RIGA - Consumer payment discipline improved in Latvia over the past year, yet 34 percent of Latvians failed to pay their bills on time in the past 12 months, according to the latest European Consumer Payment Report presented on Thursday by Intrum credit management company.
A year ago, 45 percent of the polled consumers in Latvia admitted to not paying their bills on time.
Across Europe, 24 percent of respondents said that they failed to pay their bills on time and that they had to borrow money to pay them off.
The European Consumer Payment report provides insights to European consumers’ views on their economic outlook, and is thus a barometer on the economic whereabouts of 24 European countries from the consumer’s perspective.
Germany, Austria and Sweden have taken the top three positions in this year's index, and Latvia has ranked 21st. In this year's survey, Latvia is only ahead of Poland, Lithuania and Greece.
Latvians have reported especially poor ability to pay their bills on time and save up for the future and have shown a low level of financial literacy.
Ilva Valeika, Managing Director at Intrum Baltics, said that nearly 45 percent of respondents in Europe said that their bills have been growing at a faster rate than their income. In Latvia such an opinion was voiced by 56 percent of respondents, as compared to 63 percent in France and 61 percent in Greece.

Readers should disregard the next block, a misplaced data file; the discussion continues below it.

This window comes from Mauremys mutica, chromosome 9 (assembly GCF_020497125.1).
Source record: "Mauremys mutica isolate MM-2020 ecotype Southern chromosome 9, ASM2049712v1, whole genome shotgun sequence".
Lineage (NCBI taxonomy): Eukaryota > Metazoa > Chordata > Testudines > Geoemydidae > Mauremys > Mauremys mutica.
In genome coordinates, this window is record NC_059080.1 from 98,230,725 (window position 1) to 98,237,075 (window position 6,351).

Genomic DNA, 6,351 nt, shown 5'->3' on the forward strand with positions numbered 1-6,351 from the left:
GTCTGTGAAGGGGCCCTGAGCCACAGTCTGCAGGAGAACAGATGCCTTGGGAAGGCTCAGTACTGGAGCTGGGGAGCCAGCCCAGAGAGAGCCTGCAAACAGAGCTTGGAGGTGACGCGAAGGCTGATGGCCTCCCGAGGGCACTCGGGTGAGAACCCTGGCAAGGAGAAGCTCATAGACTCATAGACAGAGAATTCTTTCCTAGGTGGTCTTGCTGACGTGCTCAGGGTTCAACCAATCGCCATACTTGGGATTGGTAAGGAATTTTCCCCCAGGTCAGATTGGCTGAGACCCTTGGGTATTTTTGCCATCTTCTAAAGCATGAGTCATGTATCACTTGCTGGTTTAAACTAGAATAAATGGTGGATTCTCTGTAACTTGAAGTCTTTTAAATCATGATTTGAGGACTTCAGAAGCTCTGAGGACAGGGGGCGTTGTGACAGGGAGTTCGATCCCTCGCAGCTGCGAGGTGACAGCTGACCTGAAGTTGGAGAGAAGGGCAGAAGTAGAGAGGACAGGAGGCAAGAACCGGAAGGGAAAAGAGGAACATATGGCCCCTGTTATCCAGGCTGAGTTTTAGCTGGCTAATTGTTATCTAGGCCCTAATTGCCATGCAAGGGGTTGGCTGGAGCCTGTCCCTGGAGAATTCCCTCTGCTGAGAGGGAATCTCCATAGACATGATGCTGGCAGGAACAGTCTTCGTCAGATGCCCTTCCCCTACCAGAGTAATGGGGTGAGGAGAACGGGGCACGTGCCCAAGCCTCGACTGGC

In Latvia, around 30 percent of respondents said they had had to borrow money to pay their bills, Valeika said, adding that typically people borrow from their family members or friends.
The number of consumers borrowing from non-bank lenders has already increased. The survey also reveals that people prefer to take loans not from their bank but from a different bank.
According to the survey, 75 percent of consumers in Europe manage to save up some money each month, Valeika said.
In Latvia, 35 percent of respondents said they do not put aside any savings, and most of the respondents who said they were saving money were dissatisfied with the monthly amount they manage to save. At the same time, 63 percent of respondents admitted being worried about their financial prospects for old age.
Valeika said that the share of Latvians not saving up money was one of the worst in Europe.
While 69 percent of respondents in Europe consider themselves financially educated, 40 percent answered questions of the survey incorrectly.
In Latvia, too, more than 60 percent of respondents claimed they new how to handle money, citing school, the internet, parents and banks as their sources of financial education.